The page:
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Pregnant Woman Pregnant Again? Maybe Not

Arkansas Woman's Superfetation Pregnancy Is Possible but Unlikely, Expert Says
By
WebMD Health News
Reviewed by Louise Chang, MD

Sept. 25, 2009 -- The media have been buzzing with reports of a pregnant woman in Arkansas getting pregnant again, with her babies conceived two and a half weeks apart.

Her case might be a rare example of "superfetation," in which a pregnant woman ovulates and winds up with a second pregnancy.

But the key word there is "might." It's not certain that Todd and Julia Grovenburg of Fort Smith, Ark., have a superfetation pregnancy.

The Arkansas TV station that interviewed the Grovenburgs posted a statement from Julia Grovenburg's doctor, who confirms that Grovenburg is pregnant with twins and "there appears to be a discordant growth pattern, possibly due to superfetation."

Her doctor, identified as M. Muyalert, MD, says that superfetation is "an unusual and rare condition, but the possibility is real."

But Muyalert cannot confirm superfetation, stating only that there is a "suspicion of superfetation" in the Grovenburgs' case.

Jeffrey Kuller, MD, professor of obstetrics and gynecology at Duke University Medical Center, tells WebMD that based on the media reports he's seen, he's "skeptical" that the Grovenburg pregnancy is a case of superfetation.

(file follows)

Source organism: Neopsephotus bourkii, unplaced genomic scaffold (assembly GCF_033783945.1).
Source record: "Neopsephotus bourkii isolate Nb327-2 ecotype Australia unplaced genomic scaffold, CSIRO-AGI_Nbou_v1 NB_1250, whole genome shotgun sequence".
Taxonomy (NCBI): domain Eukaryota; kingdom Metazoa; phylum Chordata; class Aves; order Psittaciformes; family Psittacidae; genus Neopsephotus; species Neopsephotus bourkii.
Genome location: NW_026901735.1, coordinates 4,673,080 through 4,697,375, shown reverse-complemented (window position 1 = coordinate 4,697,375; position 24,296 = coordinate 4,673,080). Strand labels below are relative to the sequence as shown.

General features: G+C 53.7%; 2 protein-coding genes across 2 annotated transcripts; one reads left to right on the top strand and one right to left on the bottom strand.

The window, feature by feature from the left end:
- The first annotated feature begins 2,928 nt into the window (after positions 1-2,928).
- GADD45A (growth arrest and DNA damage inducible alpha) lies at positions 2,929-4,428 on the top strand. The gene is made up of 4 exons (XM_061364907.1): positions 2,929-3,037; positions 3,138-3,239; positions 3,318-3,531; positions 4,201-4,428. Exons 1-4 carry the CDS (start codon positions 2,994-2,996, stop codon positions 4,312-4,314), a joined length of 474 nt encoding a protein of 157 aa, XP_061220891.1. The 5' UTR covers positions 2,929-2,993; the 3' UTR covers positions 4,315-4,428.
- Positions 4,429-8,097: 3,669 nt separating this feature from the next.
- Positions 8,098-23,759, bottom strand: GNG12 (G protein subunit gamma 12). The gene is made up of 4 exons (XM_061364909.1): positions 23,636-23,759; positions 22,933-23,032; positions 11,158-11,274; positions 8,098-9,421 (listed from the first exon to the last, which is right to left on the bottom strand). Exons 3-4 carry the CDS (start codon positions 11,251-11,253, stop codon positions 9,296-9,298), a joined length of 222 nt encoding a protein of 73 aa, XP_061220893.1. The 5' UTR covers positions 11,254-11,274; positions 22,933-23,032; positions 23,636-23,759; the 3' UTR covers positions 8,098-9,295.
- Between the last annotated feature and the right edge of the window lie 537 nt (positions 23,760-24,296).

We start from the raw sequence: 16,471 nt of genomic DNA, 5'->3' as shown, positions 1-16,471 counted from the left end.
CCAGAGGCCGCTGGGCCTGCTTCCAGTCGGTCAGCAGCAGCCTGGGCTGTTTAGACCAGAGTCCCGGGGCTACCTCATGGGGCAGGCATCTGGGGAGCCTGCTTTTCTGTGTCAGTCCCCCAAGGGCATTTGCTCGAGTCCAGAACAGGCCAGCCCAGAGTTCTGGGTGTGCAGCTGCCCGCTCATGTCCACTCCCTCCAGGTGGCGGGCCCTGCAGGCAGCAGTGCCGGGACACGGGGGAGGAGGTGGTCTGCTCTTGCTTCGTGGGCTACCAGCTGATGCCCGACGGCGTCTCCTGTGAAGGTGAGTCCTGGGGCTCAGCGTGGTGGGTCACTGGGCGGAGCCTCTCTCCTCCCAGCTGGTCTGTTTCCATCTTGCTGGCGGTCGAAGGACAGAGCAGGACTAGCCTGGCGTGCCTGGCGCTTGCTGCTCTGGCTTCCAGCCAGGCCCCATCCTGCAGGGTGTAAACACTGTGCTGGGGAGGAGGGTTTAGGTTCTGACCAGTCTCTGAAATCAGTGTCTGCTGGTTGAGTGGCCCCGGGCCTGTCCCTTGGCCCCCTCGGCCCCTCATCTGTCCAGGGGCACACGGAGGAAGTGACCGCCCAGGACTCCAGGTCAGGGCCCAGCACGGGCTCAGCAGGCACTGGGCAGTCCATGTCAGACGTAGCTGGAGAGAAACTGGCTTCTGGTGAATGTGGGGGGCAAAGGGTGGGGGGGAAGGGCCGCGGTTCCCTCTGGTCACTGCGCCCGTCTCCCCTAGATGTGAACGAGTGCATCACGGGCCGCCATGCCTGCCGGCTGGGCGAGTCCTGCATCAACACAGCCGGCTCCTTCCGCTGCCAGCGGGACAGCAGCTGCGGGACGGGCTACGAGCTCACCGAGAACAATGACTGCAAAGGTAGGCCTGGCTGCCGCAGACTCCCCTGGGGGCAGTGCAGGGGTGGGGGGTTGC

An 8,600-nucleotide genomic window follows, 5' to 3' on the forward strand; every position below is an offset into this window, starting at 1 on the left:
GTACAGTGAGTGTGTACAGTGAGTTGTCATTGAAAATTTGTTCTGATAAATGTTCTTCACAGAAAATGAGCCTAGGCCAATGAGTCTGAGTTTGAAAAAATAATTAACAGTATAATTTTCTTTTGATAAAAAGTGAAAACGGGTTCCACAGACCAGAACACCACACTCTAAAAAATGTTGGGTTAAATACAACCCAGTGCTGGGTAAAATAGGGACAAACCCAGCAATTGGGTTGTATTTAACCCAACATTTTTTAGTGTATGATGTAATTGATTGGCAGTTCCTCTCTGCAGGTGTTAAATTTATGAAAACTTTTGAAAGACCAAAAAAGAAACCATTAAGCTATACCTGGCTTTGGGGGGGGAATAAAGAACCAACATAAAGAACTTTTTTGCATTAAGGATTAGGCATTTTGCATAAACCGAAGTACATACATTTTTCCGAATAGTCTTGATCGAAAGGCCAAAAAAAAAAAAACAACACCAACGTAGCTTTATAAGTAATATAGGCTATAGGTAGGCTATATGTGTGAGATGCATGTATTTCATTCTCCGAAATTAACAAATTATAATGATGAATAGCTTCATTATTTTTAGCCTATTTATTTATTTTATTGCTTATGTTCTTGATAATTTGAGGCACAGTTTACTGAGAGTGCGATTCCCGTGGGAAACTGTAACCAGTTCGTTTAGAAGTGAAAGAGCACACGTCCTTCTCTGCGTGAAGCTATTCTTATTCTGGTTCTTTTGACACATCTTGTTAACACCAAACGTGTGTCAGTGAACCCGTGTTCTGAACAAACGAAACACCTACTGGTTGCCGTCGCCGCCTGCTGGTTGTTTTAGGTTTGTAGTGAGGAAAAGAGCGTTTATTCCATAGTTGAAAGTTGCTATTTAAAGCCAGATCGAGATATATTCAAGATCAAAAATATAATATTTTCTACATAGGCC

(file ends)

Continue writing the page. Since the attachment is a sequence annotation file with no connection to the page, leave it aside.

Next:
"It's possible that this has occurred, but it's certainly not for certain," Kuller says.

Kuller says obstetrical textbooks mention a handful of reported cases of superfetation, but it's "extremely uncommon" and is biologically "unlikely," although not implausible.

"The only way it can happen is if someone ovulates again after they get pregnant. But usually, the hormonal state of pregnancy is not conducive to someone ovulating again," Kuller says.

"We occasionally see a patient like this, where you'll see a discrepancy between the twin weights and growth, and oftentimes, the more likely explanation is just that one is lagging in growth or one has a problem, like a chromosomal abnormality, that makes it smaller than the other one," Kuller says.

It's possible that the Grovenburgs' second baby wasn't discovered earlier during the pregnancy, notes Kuller, who says he had a patient with a suspected case of superfetation several years ago but no certain cases of superfetation.

One of the challenges of a superfetation pregnancy would be timing the delivery of the babies, Kuller says.

"If you truly believed it was a superfetation pregnancy, you would have to decide the best time for both of the babies to be delivered," he says, noting that twins are usually delivered at 38 weeks.

But what if one baby was conceived a couple of weeks ahead of the other one? Then it's a matter of finding a compromise delivery date that would be best for both babies, "so that one didn't go post-term and the other preterm," Kuller says.

"But again," Kuller says, "this would be such a rare event that there would be no way to say, based on the last 10 we did ... or based on the literature, this is how you should follow such a pregnancy."

In the couple's interview with Arkansas TV station KFSM, Julie Grovenburg says the babies, Jillian and Hudson, appear "perfectly healthy" and are due in early December. She says that to prove superfetation "without a shadow of a doubt, would have to be something that was done after the babies are born."

But doctors may never be able to tell the Grovenburgs for sure if their babies came from a superfetation pregnancy.

"I don't think there would be a definitive way to do that," Kuller says. "I think it would still be speculative."

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